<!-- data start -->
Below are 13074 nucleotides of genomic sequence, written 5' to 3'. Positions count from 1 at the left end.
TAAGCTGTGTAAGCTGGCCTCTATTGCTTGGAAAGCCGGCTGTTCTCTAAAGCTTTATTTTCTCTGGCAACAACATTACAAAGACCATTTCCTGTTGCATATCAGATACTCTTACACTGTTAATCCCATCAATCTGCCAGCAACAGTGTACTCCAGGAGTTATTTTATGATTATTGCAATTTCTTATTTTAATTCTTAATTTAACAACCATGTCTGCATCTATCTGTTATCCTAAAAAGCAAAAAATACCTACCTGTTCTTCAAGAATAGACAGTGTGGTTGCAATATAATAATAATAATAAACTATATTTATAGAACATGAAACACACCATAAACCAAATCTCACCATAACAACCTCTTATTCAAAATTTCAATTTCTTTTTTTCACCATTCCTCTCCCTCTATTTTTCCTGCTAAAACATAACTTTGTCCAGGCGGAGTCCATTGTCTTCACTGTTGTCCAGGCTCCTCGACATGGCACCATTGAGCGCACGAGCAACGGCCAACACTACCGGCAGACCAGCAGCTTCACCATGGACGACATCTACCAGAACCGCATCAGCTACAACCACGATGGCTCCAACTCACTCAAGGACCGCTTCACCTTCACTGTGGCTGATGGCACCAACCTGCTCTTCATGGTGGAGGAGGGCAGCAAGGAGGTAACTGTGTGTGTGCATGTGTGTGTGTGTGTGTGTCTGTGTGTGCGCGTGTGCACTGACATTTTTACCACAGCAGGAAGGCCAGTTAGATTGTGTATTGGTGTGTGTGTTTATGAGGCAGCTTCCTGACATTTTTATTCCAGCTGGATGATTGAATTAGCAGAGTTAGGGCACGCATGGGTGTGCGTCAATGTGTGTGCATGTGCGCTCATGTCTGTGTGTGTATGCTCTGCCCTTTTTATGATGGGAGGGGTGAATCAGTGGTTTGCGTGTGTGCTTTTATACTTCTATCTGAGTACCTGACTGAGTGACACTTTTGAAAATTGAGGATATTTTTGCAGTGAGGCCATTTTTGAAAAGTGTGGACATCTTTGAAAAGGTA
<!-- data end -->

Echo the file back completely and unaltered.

Below are 13074 nucleotides of genomic sequence, written 5' to 3'. Positions count from 1 at the left end.
TAAGCTGTGTAAGCTGGCCTCTATTGCTTGGAAAGCCGGCTGTTCTCTAAAGCTTTATTTTCTCTGGCAACAACATTACAAAGACCATTTCCTGTTGCATATCAGATACTCTTACACTGTTAATCCCATCAATCTGCCAGCAACAGTGTACTCCAGGAGTTATTTTATGATTATTGCAATTTCTTATTTTAATTCTTAATTTAACAACCATGTCTGCATCTATCTGTTATCCTAAAAAGCAAAAAATACCTACCTGTTCTTCAAGAATAGACAGTGTGGTTGCAATATAATAATAATAATAAACTATATTTATAGAACATGAAACACACCATAAACCAAATCTCACCATAACAACCTCTTATTCAAAATTTCAATTTCTTTTTTTCACCATTCCTCTCCCTCTATTTTTCCTGCTAAAACATAACTTTGTCCAGGCGGAGTCCATTGTCTTCACTGTTGTCCAGGCTCCTCGACATGGCACCATTGAGCGCACGAGCAACGGCCAACACTACCGGCAGACCAGCAGCTTCACCATGGACGACATCTACCAGAACCGCATCAGCTACAACCACGATGGCTCCAACTCACTCAAGGACCGCTTCACCTTCACTGTGGCTGATGGCACCAACCTGCTCTTCATGGTGGAGGAGGGCAGCAAGGAGGTAACTGTGTGTGTGCATGTGTGTGTGTGTGTGTGTCTGTGTGTGCGCGTGTGCACTGACATTTTTACCACAGCAGGAAGGCCAGTTAGATTGTGTATTGGTGTGTGTGTTTATGAGGCAGCTTCCTGACATTTTTATTCCAGCTGGATGATTGAATTAGCAGAGTTAGGGCACGCATGGGTGTGCGTCAATGTGTGTGCATGTGCGCTCATGTCTGTGTGTGTATGCTCTGCCCTTTTTATGATGGGAGGGGTGAATCAGTGGTTTGCGTGTGTGCTTTTATACTTCTATCTGAGTACCTGACTGAGTGACACTTTTGAAAATTGAGGATATTTTTGCAGTGAGGCCATTTTTGAAAAGTGTGGACATCTTTGAAAAGGTA